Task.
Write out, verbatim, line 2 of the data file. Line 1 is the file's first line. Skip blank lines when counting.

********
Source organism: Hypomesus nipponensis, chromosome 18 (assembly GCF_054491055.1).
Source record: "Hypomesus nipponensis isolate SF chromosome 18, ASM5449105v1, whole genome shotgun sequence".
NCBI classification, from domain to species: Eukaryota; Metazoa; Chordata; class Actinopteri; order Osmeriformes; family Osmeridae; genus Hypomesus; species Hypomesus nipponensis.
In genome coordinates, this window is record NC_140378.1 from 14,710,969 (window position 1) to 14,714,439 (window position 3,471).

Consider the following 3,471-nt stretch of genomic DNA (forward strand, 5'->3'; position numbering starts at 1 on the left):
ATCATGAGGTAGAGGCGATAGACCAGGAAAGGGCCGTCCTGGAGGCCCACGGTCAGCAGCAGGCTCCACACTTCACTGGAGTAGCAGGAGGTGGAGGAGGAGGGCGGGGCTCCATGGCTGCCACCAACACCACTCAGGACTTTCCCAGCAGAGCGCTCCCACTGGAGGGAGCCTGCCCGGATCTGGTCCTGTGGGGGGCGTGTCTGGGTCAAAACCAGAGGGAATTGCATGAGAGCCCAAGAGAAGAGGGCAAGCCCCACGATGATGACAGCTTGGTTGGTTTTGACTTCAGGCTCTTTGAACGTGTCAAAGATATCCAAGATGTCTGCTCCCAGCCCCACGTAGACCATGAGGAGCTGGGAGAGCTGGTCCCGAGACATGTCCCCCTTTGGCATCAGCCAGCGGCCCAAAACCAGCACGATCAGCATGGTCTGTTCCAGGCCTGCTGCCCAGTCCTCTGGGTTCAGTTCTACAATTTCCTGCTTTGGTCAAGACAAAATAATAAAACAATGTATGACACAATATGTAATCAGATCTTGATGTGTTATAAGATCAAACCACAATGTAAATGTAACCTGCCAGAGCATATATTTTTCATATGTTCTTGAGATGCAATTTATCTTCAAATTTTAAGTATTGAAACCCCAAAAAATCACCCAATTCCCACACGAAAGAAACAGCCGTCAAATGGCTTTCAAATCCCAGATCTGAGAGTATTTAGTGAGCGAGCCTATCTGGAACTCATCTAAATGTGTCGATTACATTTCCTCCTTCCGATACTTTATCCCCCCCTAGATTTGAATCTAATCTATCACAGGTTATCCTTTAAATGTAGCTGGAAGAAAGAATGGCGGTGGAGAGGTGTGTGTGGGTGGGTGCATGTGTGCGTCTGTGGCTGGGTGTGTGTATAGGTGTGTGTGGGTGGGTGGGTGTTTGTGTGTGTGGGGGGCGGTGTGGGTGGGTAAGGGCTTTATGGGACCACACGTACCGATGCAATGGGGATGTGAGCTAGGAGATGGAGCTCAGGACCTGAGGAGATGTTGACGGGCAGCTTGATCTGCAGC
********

Source record: "Hypomesus nipponensis isolate SF chromosome 18, ASM5449105v1, whole genome shotgun sequence".